Divorce: It’s Not If You Fight, But How You Fight That Matters

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Couple ignoring each other with wedding photo between them

Newlywed? Congratulations! Hope the wedding was grand. And now…let the fighting begin.

Marriage is a lot of things—a source of love, security, the joy of children, but it’s also an interpersonal battlefield, and it’s not hard to see why: Take two disparate people, toss them together in often-confined quarters, add the stresses of money and kids—now lather, rinse, repeat for the rest of your natural life. What could go wrong?

But if fighting is inevitable, why do so many marriages last—and, indeed, thrive—for a lifetime? The answer isn’t whether or not you fight, but how you go about it, as a study in the October issue of the Journal of Marriage and Family shows.

To conduct the research, Kira Birditt, a professor of human development and family studies at the University of Michigan, analyzed data from 373 participants in the Early Years of Marriage (EYM) project, a longitudinal study run by University of Michigan social psychologist Terri Orbuch. The EYM is an ongoing survey of couples who applied for marriage licenses in Michigan’s Wayne County in 1986. The participants have been tracked at four intervals in their marriages so far—the first, third, seventh and sixteenth years—and have been asked about how frequently they fight and how they resolve their conflicts, or don’t resolve them. (More on Time.com: Not Faking It: Why a Placebo Can Improve Sex Life)

The questionnaire the subjects fill out during these surveys—which is available on-line and allows cyber-respondents to compare their score with the statistical averages—seems simple enough. Concerning a recent fight,  couples are asked to respond to such statements as “I listened to my spouse’s point of view” or “My spouse suddenly became very quiet and pulled away.” It also includes statements suggesting marital instability such as “I insulted my spouse and called him or her names” or “I yelled or shouted at my spouse.” For all of the questions, participants marked one of four responses: “Not at all true,” “Not very true,” “Somewhat true” and “Very true.” Scoring went from 1, for “Not at all true,” to 4, for “Very true.”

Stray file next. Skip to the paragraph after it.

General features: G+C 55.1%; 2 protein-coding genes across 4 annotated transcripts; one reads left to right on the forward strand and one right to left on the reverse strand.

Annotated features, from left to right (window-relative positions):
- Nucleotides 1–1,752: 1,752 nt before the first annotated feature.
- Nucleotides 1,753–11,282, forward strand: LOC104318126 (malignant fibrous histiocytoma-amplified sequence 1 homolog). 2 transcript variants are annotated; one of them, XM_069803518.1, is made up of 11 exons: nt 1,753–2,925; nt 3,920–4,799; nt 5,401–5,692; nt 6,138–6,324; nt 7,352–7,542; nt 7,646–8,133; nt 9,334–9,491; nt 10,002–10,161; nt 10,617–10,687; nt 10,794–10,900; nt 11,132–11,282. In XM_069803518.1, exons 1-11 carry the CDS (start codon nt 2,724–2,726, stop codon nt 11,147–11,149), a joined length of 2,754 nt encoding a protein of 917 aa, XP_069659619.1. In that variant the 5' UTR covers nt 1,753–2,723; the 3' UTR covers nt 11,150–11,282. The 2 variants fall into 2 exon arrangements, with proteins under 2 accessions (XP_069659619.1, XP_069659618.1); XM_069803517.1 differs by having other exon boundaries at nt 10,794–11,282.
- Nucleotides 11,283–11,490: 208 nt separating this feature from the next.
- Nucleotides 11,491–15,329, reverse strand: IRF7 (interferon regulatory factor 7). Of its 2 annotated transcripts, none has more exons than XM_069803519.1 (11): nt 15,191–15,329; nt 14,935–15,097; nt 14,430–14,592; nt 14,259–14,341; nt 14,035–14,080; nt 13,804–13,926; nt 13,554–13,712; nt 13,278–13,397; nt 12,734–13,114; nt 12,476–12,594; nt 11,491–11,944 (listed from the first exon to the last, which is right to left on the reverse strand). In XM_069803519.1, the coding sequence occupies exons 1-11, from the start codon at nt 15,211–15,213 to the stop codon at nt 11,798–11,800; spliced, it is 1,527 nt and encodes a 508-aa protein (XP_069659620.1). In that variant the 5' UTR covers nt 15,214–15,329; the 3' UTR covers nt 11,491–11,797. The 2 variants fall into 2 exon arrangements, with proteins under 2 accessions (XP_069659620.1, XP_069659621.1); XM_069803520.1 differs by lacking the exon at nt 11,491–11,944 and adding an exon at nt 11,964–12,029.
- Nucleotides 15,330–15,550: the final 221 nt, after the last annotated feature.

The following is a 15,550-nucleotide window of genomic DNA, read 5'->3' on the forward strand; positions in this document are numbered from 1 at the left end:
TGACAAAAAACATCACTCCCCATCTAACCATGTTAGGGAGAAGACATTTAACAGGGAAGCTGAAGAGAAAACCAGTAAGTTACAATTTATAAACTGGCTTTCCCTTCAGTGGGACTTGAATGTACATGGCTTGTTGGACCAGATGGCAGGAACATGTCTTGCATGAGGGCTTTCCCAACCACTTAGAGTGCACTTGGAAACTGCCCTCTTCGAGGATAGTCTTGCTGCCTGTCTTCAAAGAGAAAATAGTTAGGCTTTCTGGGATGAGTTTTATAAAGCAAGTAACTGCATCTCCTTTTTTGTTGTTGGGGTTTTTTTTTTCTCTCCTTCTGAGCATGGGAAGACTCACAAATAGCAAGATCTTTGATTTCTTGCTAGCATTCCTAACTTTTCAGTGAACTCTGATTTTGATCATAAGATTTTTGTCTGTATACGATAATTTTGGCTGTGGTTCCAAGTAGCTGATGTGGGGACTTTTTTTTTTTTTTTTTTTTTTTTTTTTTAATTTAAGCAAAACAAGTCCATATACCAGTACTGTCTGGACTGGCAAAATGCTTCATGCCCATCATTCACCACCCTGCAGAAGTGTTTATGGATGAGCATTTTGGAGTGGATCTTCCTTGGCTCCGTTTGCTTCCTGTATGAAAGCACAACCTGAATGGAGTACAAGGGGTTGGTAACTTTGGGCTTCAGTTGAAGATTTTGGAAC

Some of the broad numbers the study produced were pretty much what you’d expect. About 29% of husbands and 21% of wives reported little or no conflict in their first year of marriage—confirming that for some people the idea of a honeymoon period is very real, but for many more the early adjustment to a life of wedlock presents just the challenges you’d think it would. Divorce rates, no surprise, go up over time—with 13.9% of couples in the study having busted up at the three-year mark, 29% at year seven and 46.1% at year 16.

But there were unexpected findings too. For one thing, in the early years, it’s husbands who are the more effective arguers, more inclined to use constructive behaviors such as listening and calmly discussing—though they by no means do so all the time. Wives, by contrast, are more likely to shout or withdraw. Over time, however, the husbands tend not to improve on their scores while the wives do. (More on Time.com: As Suspected, Women’s Memories Last Longer than Men’s)